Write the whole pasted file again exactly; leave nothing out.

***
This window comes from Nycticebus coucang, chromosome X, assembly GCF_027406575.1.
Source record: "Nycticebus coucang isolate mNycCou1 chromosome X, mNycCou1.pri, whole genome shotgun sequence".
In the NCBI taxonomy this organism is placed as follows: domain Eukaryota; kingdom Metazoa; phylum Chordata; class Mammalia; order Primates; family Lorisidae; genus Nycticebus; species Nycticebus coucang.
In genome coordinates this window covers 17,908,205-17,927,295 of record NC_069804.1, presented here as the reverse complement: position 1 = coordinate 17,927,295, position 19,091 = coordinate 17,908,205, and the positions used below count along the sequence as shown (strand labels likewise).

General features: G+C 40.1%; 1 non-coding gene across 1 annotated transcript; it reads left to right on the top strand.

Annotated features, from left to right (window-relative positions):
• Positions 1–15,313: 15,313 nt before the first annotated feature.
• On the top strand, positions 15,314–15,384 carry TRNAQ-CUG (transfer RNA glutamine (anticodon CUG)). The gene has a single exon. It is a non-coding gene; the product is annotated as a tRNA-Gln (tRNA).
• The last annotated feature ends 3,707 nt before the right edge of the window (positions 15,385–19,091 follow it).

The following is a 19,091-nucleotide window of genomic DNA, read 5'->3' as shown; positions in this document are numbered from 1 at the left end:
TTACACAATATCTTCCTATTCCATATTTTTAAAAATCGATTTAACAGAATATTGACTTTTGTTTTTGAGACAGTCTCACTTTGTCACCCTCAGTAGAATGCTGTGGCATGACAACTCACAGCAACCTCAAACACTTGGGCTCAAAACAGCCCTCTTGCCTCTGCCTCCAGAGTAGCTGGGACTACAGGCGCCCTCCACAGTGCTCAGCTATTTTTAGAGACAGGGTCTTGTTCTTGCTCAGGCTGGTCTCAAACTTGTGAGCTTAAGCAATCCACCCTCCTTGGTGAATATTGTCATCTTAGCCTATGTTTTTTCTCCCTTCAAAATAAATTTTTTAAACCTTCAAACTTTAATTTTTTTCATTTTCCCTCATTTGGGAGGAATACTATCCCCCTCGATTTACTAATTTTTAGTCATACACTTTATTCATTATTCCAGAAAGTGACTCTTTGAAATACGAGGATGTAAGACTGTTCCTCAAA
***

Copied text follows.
This window comes from Nycticebus coucang, chromosome X, assembly GCF_027406575.1.
Source record: "Nycticebus coucang isolate mNycCou1 chromosome X, mNycCou1.pri, whole genome shotgun sequence".
In the NCBI taxonomy this organism is placed as follows: domain Eukaryota; kingdom Metazoa; phylum Chordata; class Mammalia; order Primates; family Lorisidae; genus Nycticebus; species Nycticebus coucang.
In genome coordinates this window covers 17,908,205-17,927,295 of record NC_069804.1, presented here as the reverse complement: position 1 = coordinate 17,927,295, position 19,091 = coordinate 17,908,205, and the positions used below count along the sequence as shown (strand labels likewise).

General features: G+C 40.1%; 1 non-coding gene across 1 annotated transcript; it reads left to right on the top strand.

Annotated features, from left to right (window-relative positions):
• Positions 1–15,313: 15,313 nt before the first annotated feature.
• On the top strand, positions 15,314–15,384 carry TRNAQ-CUG (transfer RNA glutamine (anticodon CUG)). The gene has a single exon. It is a non-coding gene; the product is annotated as a tRNA-Gln (tRNA).
• The last annotated feature ends 3,707 nt before the right edge of the window (positions 15,385–19,091 follow it).

The following is a 19,091-nucleotide window of genomic DNA, read 5'->3' as shown; positions in this document are numbered from 1 at the left end:
TTACACAATATCTTCCTATTCCATATTTTTAAAAATCGATTTAACAGAATATTGACTTTTGTTTTTGAGACAGTCTCACTTTGTCACCCTCAGTAGAATGCTGTGGCATGACAACTCACAGCAACCTCAAACACTTGGGCTCAAAACAGCCCTCTTGCCTCTGCCTCCAGAGTAGCTGGGACTACAGGCGCCCTCCACAGTGCTCAGCTATTTTTAGAGACAGGGTCTTGTTCTTGCTCAGGCTGGTCTCAAACTTGTGAGCTTAAGCAATCCACCCTCCTTGGTGAATATTGTCATCTTAGCCTATGTTTTTTCTCCCTTCAAAATAAATTTTTTAAACCTTCAAACTTTAATTTTTTTCATTTTCCCTCATTTGGGAGGAATACTATCCCCCTCGATTTACTAATTTTTAGTCATACACTTTATTCATTATTCCAGAAAGTGACTCTTTGAAATACGAGGATGTAAGACTGTTCCTCAAA